And don’t forget Jake’s Famous Crawfish, which is alive and well in Portland.
Seeking out all this new real estate in new territories is priority-one when you’re growing. Mohseni says he leaves no stone unturned in his quest to fill out successful, existing markets and cultivate new ones.
“What motivates me every day is seeing the potential of this company,” Mohseni says. “We’re recognized by quality.
“We’re a young public company but we’ve been around. That maturity helps us take advantage of the upsides.”
The “wow!” factor
Step into any of McCormick & Schmick’s restaurants, and you’ll see all the trappings of comfort, class and charm: high ceilings, mahogany bars with brass foot rails, stained-glass lampshades and the white linens you’d expect from a place that charges nearly $20 for its entrées. Some locations are seated on prime real estate: The Baltimore restaurant is right on the water, and the New York City site has patio seating on the sidewalk of 52nd Street.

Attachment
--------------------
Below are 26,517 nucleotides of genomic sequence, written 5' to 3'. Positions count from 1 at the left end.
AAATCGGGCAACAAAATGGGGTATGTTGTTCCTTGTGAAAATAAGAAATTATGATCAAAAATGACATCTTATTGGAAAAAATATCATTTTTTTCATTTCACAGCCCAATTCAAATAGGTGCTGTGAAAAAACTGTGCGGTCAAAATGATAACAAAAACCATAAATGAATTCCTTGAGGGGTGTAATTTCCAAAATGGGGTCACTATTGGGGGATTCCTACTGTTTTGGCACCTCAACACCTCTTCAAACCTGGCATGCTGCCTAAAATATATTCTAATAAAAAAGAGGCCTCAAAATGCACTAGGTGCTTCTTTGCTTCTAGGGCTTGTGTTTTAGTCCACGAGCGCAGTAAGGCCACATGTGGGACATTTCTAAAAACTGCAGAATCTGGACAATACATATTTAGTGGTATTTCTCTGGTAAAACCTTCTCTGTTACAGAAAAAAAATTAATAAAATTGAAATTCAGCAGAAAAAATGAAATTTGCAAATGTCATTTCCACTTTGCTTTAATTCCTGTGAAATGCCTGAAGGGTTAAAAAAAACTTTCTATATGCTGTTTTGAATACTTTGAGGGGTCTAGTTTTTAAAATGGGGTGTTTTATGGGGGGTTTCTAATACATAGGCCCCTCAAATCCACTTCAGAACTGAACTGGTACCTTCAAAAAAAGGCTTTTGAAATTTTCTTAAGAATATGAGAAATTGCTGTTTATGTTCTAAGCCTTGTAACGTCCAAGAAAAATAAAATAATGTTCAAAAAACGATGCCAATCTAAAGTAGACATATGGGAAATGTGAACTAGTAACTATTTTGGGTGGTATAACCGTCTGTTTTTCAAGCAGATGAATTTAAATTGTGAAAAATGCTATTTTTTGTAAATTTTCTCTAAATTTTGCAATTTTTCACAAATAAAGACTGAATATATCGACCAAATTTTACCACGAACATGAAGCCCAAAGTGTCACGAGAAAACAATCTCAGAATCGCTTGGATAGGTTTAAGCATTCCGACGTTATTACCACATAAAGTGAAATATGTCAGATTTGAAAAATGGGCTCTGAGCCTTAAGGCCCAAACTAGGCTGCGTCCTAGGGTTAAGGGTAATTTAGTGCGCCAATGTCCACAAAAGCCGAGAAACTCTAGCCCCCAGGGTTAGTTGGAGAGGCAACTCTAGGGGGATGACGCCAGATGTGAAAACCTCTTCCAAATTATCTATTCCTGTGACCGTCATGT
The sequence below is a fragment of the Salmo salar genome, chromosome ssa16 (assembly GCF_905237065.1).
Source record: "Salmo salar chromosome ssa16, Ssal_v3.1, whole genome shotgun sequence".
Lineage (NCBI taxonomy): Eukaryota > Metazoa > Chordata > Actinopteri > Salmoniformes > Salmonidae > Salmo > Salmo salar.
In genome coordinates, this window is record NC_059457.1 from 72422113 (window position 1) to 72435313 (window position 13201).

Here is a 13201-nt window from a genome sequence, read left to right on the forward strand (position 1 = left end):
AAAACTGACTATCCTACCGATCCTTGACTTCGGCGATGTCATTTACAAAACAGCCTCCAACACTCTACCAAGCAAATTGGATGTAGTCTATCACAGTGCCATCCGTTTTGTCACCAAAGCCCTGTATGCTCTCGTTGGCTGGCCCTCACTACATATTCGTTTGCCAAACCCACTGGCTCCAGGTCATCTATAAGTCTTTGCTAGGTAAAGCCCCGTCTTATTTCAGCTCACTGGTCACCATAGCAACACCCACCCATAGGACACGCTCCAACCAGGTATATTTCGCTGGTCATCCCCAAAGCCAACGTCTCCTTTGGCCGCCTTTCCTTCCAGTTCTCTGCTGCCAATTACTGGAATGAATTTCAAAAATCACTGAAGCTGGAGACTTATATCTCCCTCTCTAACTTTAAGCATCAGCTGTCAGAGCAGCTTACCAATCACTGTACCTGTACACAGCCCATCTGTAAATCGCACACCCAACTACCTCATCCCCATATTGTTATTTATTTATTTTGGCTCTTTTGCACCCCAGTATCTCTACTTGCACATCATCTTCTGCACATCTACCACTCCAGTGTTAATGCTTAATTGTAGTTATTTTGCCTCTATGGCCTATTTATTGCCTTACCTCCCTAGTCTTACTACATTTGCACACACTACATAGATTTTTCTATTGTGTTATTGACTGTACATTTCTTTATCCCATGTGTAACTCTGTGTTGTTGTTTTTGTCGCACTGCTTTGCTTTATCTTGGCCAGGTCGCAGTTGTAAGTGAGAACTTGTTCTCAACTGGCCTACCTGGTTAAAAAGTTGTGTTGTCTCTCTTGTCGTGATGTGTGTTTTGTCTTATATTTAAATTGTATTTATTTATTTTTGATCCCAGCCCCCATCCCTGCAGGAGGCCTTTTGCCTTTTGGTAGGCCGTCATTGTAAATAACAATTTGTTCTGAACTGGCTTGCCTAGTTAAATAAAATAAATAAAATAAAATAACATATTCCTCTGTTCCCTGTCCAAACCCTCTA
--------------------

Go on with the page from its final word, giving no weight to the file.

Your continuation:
What they all have is that “‘Wow!’ factor,” says Ron Paul, president of Technomic, a foodservice-industry consulting and research firm.
“The interiors are all based on a turn-of-the-century, early deco look,” adds Schmick. “It’s a timeless design, one we don’t have to re-outfit every five years.”
And since no two restaurants are exactly the same, each one reflects the traits of its home city.
“It’s like with a family,” Mohseni says. “The siblings are from the same parents, but they have different personalities.”
The average McCormick & Schmick’s is 8,000 square feet, enough room for 200 to 300 customers. And each one is successful, boasting per-unit sales of $4.7 million in 2005. The average check is $39 per guest: $45 at dinner and $22 at lunch.
Investors love statistics, and an important one in the restaurant industry is guest count. McCormick & Schmick’s draws in patrons with its long-running happy-hour program, when diners sip cocktails from the fully outfitted bar and snack on $1.95 appetizer specials like Baja Fish Tacos, Oyster Shooters and Steamed Mussels in White Wine Broth.